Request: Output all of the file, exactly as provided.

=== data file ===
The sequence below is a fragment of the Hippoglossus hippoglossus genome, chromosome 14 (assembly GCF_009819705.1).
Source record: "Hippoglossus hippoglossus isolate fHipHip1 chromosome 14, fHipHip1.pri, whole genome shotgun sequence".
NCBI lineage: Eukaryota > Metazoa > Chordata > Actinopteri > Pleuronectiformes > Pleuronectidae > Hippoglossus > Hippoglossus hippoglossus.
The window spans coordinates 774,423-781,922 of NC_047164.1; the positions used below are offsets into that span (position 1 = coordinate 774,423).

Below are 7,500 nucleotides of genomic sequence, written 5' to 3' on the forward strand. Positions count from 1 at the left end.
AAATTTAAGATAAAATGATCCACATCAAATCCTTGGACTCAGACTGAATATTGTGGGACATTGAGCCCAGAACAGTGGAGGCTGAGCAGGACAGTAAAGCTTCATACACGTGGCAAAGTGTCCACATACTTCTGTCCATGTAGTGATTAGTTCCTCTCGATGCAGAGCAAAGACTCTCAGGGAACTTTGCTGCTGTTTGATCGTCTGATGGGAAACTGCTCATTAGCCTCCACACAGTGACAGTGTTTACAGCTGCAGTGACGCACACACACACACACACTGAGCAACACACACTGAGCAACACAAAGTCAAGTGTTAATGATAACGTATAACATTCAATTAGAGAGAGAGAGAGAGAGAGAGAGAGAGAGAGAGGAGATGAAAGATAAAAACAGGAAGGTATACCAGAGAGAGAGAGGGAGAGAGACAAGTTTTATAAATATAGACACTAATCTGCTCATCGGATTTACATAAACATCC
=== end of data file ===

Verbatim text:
The sequence below is a fragment of the Hippoglossus hippoglossus genome, chromosome 14 (assembly GCF_009819705.1).
Source record: "Hippoglossus hippoglossus isolate fHipHip1 chromosome 14, fHipHip1.pri, whole genome shotgun sequence".
NCBI lineage: Eukaryota > Metazoa > Chordata > Actinopteri > Pleuronectiformes > Pleuronectidae > Hippoglossus > Hippoglossus hippoglossus.
The window spans coordinates 774,423-781,922 of NC_047164.1; the positions used below are offsets into that span (position 1 = coordinate 774,423).

Below are 7,500 nucleotides of genomic sequence, written 5' to 3' on the forward strand. Positions count from 1 at the left end.
AAATTTAAGATAAAATGATCCACATCAAATCCTTGGACTCAGACTGAATATTGTGGGACATTGAGCCCAGAACAGTGGAGGCTGAGCAGGACAGTAAAGCTTCATACACGTGGCAAAGTGTCCACATACTTCTGTCCATGTAGTGATTAGTTCCTCTCGATGCAGAGCAAAGACTCTCAGGGAACTTTGCTGCTGTTTGATCGTCTGATGGGAAACTGCTCATTAGCCTCCACACAGTGACAGTGTTTACAGCTGCAGTGACGCACACACACACACACACTGAGCAACACACACTGAGCAACACAAAGTCAAGTGTTAATGATAACGTATAACATTCAATTAGAGAGAGAGAGAGAGAGAGAGAGAGAGAGAGAGGAGATGAAAGATAAAAACAGGAAGGTATACCAGAGAGAGAGAGGGAGAGAGACAAGTTTTATAAATATAGACACTAATCTGCTCATCGGATTTACATAAACATCC